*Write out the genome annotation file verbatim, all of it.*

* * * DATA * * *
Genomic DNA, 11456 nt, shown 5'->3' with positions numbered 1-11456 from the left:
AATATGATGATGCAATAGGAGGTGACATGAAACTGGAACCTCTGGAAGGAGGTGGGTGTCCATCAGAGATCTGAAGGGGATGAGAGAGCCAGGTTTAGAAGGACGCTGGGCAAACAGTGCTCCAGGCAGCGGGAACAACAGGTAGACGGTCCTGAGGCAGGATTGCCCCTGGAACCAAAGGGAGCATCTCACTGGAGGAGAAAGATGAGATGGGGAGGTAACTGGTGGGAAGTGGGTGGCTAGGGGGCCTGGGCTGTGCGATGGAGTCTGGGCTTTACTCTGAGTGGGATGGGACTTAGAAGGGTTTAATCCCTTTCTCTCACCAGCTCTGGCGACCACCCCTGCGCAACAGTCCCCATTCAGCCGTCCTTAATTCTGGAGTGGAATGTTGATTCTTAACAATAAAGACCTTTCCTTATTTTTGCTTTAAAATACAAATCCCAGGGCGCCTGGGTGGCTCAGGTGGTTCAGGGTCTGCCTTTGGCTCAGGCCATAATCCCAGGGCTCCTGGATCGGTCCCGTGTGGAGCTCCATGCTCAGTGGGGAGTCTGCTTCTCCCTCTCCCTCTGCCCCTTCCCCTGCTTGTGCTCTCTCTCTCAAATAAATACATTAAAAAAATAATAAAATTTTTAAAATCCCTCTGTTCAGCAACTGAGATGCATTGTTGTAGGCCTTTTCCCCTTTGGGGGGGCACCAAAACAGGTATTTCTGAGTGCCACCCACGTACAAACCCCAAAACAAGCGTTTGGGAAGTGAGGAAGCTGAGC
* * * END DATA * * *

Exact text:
Genomic DNA, 11456 nt, shown 5'->3' with positions numbered 1-11456 from the left:
AATATGATGATGCAATAGGAGGTGACATGAAACTGGAACCTCTGGAAGGAGGTGGGTGTCCATCAGAGATCTGAAGGGGATGAGAGAGCCAGGTTTAGAAGGACGCTGGGCAAACAGTGCTCCAGGCAGCGGGAACAACAGGTAGACGGTCCTGAGGCAGGATTGCCCCTGGAACCAAAGGGAGCATCTCACTGGAGGAGAAAGATGAGATGGGGAGGTAACTGGTGGGAAGTGGGTGGCTAGGGGGCCTGGGCTGTGCGATGGAGTCTGGGCTTTACTCTGAGTGGGATGGGACTTAGAAGGGTTTAATCCCTTTCTCTCACCAGCTCTGGCGACCACCCCTGCGCAACAGTCCCCATTCAGCCGTCCTTAATTCTGGAGTGGAATGTTGATTCTTAACAATAAAGACCTTTCCTTATTTTTGCTTTAAAATACAAATCCCAGGGCGCCTGGGTGGCTCAGGTGGTTCAGGGTCTGCCTTTGGCTCAGGCCATAATCCCAGGGCTCCTGGATCGGTCCCGTGTGGAGCTCCATGCTCAGTGGGGAGTCTGCTTCTCCCTCTCCCTCTGCCCCTTCCCCTGCTTGTGCTCTCTCTCTCAAATAAATACATTAAAAAAATAATAAAATTTTTAAAATCCCTCTGTTCAGCAACTGAGATGCATTGTTGTAGGCCTTTTCCCCTTTGGGGGGGCACCAAAACAGGTATTTCTGAGTGCCACCCACGTACAAACCCCAAAACAAGCGTTTGGGAAGTGAGGAAGCTGAGC